# How much NaOH I have to add to increase pH?

I'm stuck in solving this problem. I have two solution of $$\pu{5 M}$$ $$\ce{H2SO4}$$ that needs two consequential $$\mathrm{pH}$$ increasing: the first from the natural $$\mathrm{pH}$$ of $$\pu{5 M}$$ $$\ce{H2SO4}$$ (around zero) to $$\mathrm{pH}$$ 2 and then from $$\mathrm{pH}$$ 2 to $$\mathrm{pH}$$ 7. The second solution from the natural $$\mathrm{pH}$$ of $$\pu{5 M}$$ $$\ce{H2SO4}$$ to $$\mathrm{pH}$$ 2 and then from $$\mathrm{pH}$$ 2 to $$\mathrm{pH}$$ 7. I would like to understand how can I calculate the volume of $$\ce{NaOH}$$ (let's say $$\pu{5 M}$$) I have to add for each step. at the beginning, to calculate the Volume from $$\mathrm{pH}$$ 0 (as you said) to 2 I was considering this formula:

$$\ce{[H3O+]} \ \text{(after adding \ce{NaOH})} =(V(\ce{H2SO4}) \times \ce{[H2SO4]} \ \text{(initial)} − V(\ce{NaOH}) \\ \text{added} \times [\ce{NaOH}])/V(\ce{H2SO4}) + V(\ce{NaOH}) \ \text{added}$$

But somebody told me this calculation is wrong because I have to consider that $$\ce{H2SO4}$$ is diprotic.

The value I used are: $$\ce{[H3O+]}$$ (after adding $$\ce{NaOH}$$) $$= 10^{-2}$$; $$V(\ce{H2SO4})= \pu{1L}$$; and $$\ce{[H2SO4]} \ \text{(initial)} = \pu{5 M}$$

• @Blade: I appreciate your hard work on editing. However, keep in mind that we do not approve MathJax formatting on the title as a policy. – Mathew Mahindaratne Jun 16 '20 at 20:36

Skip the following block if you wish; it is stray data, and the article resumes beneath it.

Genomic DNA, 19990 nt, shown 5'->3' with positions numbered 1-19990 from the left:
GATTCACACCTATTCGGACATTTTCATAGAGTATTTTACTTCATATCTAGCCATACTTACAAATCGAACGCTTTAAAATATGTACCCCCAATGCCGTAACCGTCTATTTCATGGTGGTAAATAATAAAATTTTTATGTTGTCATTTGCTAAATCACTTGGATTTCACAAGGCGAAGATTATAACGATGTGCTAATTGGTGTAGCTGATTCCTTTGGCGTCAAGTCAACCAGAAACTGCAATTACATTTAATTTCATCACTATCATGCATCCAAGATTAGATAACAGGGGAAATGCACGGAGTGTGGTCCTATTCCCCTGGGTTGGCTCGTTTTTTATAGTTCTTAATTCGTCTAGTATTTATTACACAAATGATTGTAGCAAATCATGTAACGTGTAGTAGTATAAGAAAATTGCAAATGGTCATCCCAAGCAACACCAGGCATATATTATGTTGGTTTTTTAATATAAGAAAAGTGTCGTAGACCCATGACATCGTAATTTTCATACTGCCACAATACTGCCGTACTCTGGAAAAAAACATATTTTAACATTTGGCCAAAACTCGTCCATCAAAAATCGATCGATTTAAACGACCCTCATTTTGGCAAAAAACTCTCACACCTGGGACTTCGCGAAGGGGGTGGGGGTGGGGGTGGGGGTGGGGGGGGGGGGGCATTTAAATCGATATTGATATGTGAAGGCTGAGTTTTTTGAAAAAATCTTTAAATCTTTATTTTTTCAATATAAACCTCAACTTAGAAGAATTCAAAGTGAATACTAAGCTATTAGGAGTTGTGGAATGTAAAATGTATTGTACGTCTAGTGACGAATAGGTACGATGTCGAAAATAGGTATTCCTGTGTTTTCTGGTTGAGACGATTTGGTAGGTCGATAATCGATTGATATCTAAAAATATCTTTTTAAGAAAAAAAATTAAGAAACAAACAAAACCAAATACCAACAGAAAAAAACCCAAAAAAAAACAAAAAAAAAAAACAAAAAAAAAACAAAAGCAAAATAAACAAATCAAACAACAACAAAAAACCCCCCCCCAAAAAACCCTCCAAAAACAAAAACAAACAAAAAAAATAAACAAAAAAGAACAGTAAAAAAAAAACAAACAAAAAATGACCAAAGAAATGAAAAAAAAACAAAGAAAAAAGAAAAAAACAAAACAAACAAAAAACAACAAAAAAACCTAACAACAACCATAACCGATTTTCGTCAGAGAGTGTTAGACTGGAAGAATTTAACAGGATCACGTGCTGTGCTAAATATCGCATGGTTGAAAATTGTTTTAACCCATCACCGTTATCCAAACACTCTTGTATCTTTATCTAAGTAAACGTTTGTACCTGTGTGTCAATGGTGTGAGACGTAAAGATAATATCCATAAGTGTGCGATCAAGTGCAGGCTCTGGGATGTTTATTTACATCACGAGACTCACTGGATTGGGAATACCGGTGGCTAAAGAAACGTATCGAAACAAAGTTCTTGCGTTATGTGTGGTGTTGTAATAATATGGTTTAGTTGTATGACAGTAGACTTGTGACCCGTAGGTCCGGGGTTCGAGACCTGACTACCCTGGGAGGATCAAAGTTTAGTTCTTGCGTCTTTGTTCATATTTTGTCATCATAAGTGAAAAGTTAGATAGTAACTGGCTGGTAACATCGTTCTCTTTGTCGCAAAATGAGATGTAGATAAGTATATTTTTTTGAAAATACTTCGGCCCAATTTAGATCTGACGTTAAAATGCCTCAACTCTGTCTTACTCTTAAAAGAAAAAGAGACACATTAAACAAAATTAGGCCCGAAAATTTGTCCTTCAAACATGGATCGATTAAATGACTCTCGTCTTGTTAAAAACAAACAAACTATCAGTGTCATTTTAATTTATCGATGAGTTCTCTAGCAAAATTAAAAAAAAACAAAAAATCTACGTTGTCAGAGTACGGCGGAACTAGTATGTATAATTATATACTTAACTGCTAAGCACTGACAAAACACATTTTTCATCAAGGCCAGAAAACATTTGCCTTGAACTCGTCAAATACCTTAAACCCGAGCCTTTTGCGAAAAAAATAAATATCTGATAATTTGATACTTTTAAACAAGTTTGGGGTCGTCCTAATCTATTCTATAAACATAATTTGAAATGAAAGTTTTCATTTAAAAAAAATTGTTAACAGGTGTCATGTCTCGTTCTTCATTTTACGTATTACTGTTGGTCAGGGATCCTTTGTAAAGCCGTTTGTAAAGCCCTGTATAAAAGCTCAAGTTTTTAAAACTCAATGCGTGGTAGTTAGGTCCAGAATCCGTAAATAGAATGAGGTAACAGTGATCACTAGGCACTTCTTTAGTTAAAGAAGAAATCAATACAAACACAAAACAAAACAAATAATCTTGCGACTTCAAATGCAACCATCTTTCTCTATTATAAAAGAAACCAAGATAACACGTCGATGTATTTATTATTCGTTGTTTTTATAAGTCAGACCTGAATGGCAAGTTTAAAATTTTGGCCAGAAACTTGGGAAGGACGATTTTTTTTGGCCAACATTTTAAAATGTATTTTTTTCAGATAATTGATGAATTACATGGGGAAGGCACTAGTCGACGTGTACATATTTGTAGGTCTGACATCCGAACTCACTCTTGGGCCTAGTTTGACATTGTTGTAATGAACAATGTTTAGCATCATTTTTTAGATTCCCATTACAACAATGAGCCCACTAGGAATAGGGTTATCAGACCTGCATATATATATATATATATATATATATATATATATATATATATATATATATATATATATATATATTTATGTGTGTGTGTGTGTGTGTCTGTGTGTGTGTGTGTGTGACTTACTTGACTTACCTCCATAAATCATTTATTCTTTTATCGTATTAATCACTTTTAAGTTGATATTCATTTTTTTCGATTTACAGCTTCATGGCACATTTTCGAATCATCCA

• @MathewMahindaratne Got it! Thanks for noting that. – Blade Jun 16 '20 at 20:45

Can't quite follow your equations but your friend is right. It takes twice as much $$\ce{NaOH}$$ as $$\ce{H2SO4}$$. In other words for every $$\pu{1L}$$ of $$\pu{5M}$$ $$\ce{H2SO4}$$, you need $$\pu{2L}$$ of $$\pu{5M}$$ $$\ce{NaOH}$$.

The reactions are:

$$\ce{2H+ + 2OH- -> 2H2O}$$ $$\ce{2Na+ + SO4^2- -> Na2SO4}$$

OVERALL:

$$\ce{2NaOH + H2SO4 -> 2H2O + Na2SO4}$$

• Numbers don't match in your first equation. 6 H on LHS and 4 H on RHS. Also, what are .=. and =. ? – Blade Jun 16 '20 at 20:56
• @Blade: Use $\pu{}$ for units, e.g.., $\pu{1 M}$ conveted to $\pu{1 M}$. – Mathew Mahindaratne Jun 16 '20 at 23:34
• @MathewMahindaratne Thanks! What about constants? same or \mathrm? – Blade Jun 17 '20 at 0:06
• @Blade: Check This and this. Good luck! :-) – Mathew Mahindaratne Jun 17 '20 at 0:20